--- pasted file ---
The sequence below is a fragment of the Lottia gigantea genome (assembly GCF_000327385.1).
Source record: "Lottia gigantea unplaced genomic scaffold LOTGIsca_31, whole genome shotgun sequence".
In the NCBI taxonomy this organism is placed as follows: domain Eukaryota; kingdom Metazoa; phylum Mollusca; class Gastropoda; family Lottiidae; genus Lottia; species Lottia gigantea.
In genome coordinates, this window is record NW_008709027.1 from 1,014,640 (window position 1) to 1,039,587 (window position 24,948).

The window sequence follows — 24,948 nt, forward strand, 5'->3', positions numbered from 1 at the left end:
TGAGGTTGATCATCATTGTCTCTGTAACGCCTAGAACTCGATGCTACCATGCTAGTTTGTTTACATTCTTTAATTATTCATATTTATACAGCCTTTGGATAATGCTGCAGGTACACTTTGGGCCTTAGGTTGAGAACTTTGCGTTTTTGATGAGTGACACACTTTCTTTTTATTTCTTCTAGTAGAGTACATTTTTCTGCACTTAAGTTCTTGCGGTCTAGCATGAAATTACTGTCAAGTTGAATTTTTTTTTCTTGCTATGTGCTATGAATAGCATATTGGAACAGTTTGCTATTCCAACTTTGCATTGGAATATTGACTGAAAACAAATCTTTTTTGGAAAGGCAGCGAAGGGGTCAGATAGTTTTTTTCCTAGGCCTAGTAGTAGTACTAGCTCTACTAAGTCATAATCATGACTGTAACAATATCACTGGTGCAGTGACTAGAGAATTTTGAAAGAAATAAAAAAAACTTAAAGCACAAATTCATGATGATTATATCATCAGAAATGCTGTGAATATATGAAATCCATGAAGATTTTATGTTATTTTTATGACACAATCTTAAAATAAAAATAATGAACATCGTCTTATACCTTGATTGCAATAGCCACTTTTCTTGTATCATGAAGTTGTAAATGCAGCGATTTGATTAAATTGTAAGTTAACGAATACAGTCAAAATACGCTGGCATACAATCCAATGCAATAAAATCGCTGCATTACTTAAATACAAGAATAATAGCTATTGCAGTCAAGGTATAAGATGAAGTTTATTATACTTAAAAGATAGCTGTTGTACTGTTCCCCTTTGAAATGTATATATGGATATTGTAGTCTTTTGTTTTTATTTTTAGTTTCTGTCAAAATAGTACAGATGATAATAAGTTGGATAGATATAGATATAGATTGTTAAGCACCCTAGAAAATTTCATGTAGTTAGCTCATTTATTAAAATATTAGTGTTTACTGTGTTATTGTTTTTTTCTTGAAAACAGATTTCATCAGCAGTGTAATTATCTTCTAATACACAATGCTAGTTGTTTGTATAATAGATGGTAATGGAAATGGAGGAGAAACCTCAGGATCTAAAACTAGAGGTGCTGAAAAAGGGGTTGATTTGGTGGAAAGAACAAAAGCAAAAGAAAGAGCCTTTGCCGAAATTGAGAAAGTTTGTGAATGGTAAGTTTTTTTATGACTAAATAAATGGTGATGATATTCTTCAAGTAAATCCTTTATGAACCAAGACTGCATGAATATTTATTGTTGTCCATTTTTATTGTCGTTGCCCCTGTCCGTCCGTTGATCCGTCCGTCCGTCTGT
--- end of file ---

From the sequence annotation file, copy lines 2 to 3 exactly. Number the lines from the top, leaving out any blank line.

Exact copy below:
Source record: "Lottia gigantea unplaced genomic scaffold LOTGIsca_31, whole genome shotgun sequence".
In the NCBI taxonomy this organism is placed as follows: domain Eukaryota; kingdom Metazoa; phylum Mollusca; class Gastropoda; family Lottiidae; genus Lottia; species Lottia gigantea.